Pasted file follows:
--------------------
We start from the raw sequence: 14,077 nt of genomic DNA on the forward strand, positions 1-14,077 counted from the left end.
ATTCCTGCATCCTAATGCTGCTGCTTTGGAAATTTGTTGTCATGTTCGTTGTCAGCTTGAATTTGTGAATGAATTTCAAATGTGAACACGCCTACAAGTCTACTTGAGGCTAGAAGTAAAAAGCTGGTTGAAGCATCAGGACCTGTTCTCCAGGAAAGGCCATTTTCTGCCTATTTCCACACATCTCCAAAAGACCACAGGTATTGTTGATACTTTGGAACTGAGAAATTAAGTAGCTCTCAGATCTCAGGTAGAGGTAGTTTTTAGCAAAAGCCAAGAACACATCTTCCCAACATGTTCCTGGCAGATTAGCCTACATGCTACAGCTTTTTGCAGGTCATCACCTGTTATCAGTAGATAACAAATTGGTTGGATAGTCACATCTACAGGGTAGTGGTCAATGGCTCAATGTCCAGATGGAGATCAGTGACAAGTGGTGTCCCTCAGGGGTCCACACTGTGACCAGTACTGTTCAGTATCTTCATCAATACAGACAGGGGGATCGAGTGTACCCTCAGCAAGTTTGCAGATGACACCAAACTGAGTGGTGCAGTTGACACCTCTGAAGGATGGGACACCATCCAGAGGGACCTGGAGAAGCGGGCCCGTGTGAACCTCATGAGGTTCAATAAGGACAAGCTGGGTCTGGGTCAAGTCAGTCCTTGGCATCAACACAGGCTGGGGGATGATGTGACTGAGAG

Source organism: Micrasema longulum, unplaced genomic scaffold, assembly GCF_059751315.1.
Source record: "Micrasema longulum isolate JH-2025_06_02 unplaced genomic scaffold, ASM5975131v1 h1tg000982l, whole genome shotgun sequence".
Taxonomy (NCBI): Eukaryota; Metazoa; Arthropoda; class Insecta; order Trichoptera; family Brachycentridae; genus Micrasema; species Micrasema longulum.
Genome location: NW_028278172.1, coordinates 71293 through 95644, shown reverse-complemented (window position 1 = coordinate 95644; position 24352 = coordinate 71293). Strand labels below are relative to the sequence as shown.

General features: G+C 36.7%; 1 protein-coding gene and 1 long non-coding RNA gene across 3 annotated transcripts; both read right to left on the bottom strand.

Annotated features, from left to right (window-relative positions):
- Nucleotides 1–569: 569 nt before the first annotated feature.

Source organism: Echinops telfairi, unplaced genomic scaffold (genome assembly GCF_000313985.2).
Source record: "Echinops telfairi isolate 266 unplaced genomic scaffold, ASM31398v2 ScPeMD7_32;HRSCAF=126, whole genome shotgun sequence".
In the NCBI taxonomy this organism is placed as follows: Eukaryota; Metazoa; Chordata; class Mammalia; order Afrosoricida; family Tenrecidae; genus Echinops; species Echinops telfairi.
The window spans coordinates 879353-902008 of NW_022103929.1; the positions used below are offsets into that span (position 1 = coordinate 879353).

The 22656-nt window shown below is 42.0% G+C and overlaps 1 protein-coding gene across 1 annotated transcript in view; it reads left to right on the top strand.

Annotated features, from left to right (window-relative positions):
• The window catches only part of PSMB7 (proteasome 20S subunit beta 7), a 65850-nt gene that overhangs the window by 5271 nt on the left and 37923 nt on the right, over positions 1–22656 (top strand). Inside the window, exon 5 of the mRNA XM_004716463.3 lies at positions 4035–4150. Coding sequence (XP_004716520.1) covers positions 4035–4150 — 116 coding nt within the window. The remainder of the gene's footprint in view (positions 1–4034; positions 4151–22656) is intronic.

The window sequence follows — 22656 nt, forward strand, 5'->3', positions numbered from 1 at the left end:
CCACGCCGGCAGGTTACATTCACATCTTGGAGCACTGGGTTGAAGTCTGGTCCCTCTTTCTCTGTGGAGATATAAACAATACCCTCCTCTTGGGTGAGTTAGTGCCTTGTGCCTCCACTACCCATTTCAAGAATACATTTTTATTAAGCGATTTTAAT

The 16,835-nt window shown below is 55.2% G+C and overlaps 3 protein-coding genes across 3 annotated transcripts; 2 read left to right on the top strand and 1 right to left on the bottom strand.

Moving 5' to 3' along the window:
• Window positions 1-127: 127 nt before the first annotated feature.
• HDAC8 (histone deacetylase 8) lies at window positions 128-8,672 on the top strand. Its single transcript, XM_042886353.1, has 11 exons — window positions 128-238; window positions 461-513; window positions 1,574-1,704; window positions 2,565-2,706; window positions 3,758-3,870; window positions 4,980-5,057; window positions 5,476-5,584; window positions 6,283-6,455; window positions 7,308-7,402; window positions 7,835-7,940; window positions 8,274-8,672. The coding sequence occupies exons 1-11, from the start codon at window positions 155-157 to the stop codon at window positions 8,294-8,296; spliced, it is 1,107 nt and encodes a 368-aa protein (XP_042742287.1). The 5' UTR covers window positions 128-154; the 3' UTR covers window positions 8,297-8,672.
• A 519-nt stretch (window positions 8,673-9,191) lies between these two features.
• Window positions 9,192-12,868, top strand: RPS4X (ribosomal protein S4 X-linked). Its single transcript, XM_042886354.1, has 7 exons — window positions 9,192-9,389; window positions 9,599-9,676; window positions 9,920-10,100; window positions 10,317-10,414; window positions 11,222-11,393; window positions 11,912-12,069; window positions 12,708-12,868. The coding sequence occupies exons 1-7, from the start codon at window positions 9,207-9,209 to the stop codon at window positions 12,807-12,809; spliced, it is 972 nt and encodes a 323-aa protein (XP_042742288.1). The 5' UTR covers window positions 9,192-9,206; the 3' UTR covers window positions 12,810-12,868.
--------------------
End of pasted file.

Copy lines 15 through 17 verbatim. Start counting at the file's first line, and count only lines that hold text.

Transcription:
Annotated features, from left to right (window-relative positions):
• The window catches only part of PSMB7 (proteasome 20S subunit beta 7), a 65850-nt gene that overhangs the window by 5271 nt on the left and 37923 nt on the right, over positions 1–22656 (top strand). Inside the window, exon 5 of the mRNA XM_004716463.3 lies at positions 4035–4150. Coding sequence (XP_004716520.1) covers positions 4035–4150 — 116 coding nt within the window. The remainder of the gene's footprint in view (positions 1–4034; positions 4151–22656) is intronic.

The window sequence follows — 22656 nt, forward strand, 5'->3', positions numbered from 1 at the left end: